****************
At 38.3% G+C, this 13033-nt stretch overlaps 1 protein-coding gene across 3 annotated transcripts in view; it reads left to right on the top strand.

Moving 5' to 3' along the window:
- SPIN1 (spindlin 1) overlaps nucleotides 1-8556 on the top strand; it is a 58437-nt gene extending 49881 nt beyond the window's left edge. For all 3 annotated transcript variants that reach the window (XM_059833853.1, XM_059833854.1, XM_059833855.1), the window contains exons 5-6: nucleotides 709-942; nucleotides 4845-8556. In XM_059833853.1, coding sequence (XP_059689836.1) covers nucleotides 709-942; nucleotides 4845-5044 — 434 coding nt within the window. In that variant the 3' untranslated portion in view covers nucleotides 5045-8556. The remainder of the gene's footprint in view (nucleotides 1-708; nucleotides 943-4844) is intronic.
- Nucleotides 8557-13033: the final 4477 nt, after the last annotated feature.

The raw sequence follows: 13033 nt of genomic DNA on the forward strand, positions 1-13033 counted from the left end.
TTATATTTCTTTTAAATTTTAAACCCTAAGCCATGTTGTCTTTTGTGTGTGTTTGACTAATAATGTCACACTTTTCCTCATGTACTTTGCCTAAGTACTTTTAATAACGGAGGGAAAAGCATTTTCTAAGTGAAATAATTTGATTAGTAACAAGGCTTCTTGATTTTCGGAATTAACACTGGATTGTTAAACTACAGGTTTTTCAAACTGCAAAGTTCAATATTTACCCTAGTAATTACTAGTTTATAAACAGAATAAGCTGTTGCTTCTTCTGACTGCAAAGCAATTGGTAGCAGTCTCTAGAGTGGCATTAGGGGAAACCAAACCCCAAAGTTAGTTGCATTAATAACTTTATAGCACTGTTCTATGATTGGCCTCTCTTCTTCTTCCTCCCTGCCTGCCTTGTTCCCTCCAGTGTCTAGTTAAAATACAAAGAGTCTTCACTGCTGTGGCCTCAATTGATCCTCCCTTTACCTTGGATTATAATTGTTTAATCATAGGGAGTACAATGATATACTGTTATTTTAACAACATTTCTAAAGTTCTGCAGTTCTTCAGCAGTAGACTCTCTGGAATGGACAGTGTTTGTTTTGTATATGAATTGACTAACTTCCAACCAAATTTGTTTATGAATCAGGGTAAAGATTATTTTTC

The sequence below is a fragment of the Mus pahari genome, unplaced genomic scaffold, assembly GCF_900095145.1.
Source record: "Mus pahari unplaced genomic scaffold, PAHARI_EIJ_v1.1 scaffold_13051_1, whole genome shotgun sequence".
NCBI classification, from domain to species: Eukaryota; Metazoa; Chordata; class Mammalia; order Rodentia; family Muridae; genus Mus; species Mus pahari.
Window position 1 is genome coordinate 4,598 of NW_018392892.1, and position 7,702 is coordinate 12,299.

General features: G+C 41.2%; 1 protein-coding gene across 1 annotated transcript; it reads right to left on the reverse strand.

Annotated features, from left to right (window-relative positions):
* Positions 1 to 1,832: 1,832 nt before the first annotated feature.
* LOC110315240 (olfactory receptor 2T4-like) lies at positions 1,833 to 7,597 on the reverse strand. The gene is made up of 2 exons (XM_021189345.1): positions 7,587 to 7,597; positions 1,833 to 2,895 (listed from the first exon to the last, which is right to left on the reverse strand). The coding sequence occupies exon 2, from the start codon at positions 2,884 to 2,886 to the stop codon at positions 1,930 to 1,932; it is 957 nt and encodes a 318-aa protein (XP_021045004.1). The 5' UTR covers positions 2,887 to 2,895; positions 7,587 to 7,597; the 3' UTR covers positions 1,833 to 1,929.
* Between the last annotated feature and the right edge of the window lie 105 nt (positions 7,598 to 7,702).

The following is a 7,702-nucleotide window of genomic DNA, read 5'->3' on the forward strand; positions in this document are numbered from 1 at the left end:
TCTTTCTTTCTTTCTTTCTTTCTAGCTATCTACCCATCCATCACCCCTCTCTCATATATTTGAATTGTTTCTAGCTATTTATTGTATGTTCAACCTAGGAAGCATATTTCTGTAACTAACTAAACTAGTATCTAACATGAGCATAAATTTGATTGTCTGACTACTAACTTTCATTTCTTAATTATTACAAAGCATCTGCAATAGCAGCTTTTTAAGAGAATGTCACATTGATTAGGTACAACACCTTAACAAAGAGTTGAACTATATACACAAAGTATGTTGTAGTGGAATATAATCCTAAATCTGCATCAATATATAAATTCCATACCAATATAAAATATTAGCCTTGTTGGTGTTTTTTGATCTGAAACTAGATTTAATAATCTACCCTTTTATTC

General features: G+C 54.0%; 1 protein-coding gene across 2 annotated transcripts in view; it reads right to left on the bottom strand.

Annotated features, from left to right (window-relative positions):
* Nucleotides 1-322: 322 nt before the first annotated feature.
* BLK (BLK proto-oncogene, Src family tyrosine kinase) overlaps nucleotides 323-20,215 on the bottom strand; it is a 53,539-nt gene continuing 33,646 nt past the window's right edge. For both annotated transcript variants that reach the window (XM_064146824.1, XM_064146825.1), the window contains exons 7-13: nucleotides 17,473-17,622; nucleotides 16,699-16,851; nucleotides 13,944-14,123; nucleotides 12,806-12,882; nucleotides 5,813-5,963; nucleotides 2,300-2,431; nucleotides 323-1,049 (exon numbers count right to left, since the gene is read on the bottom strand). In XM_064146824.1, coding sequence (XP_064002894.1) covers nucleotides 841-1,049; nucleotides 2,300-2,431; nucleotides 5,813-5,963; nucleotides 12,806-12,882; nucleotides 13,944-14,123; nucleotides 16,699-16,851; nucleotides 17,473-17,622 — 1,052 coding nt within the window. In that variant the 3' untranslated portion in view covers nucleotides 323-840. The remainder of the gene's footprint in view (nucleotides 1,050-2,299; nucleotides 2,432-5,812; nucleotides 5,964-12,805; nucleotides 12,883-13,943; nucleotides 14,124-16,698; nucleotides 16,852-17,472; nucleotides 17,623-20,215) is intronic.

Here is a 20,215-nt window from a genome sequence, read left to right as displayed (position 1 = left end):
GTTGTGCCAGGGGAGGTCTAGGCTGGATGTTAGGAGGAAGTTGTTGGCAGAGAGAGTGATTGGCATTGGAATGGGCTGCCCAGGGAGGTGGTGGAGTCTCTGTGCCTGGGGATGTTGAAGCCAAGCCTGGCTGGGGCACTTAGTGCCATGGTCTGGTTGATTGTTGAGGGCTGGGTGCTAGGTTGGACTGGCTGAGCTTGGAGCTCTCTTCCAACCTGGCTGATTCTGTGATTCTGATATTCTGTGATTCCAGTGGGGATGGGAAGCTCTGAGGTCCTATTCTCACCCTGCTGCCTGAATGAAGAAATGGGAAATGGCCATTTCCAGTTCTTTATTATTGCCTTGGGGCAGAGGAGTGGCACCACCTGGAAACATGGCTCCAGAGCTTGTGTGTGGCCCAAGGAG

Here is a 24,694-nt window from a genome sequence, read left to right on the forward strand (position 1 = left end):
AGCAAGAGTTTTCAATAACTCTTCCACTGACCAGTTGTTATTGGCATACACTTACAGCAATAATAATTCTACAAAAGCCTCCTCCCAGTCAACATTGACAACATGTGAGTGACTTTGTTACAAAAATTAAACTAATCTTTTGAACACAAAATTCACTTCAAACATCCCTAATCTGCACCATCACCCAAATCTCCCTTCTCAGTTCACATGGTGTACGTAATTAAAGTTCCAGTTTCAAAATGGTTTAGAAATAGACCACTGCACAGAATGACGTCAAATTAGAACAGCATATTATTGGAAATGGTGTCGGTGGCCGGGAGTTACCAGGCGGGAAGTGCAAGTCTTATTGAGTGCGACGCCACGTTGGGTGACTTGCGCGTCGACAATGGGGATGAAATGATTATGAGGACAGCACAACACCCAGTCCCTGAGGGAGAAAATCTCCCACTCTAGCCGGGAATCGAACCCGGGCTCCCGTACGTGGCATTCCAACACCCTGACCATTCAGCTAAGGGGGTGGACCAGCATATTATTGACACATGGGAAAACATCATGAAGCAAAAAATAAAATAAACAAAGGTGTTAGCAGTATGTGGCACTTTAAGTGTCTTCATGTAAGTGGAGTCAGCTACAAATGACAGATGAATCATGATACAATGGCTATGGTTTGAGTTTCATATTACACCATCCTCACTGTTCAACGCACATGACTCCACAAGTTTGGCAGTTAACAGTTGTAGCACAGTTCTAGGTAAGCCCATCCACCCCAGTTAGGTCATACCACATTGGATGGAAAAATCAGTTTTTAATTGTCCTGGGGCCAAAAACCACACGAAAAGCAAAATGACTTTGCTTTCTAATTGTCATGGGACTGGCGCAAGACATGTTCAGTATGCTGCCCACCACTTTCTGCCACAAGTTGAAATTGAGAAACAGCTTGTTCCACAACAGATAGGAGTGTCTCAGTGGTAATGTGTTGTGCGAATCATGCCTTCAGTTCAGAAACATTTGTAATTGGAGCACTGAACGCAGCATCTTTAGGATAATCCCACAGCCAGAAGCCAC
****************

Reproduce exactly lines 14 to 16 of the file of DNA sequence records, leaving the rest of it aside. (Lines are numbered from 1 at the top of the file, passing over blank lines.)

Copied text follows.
* LOC110315240 (olfactory receptor 2T4-like) lies at positions 1,833 to 7,597 on the reverse strand. The gene is made up of 2 exons (XM_021189345.1): positions 7,587 to 7,597; positions 1,833 to 2,895 (listed from the first exon to the last, which is right to left on the reverse strand). The coding sequence occupies exon 2, from the start codon at positions 2,884 to 2,886 to the stop codon at positions 1,930 to 1,932; it is 957 nt and encodes a 318-aa protein (XP_021045004.1). The 5' UTR covers positions 2,887 to 2,895; positions 7,587 to 7,597; the 3' UTR covers positions 1,833 to 1,929.
* Between the last annotated feature and the right edge of the window lie 105 nt (positions 7,598 to 7,702).

The following is a 7,702-nucleotide window of genomic DNA, read 5'->3' on the forward strand; positions in this document are numbered from 1 at the left end: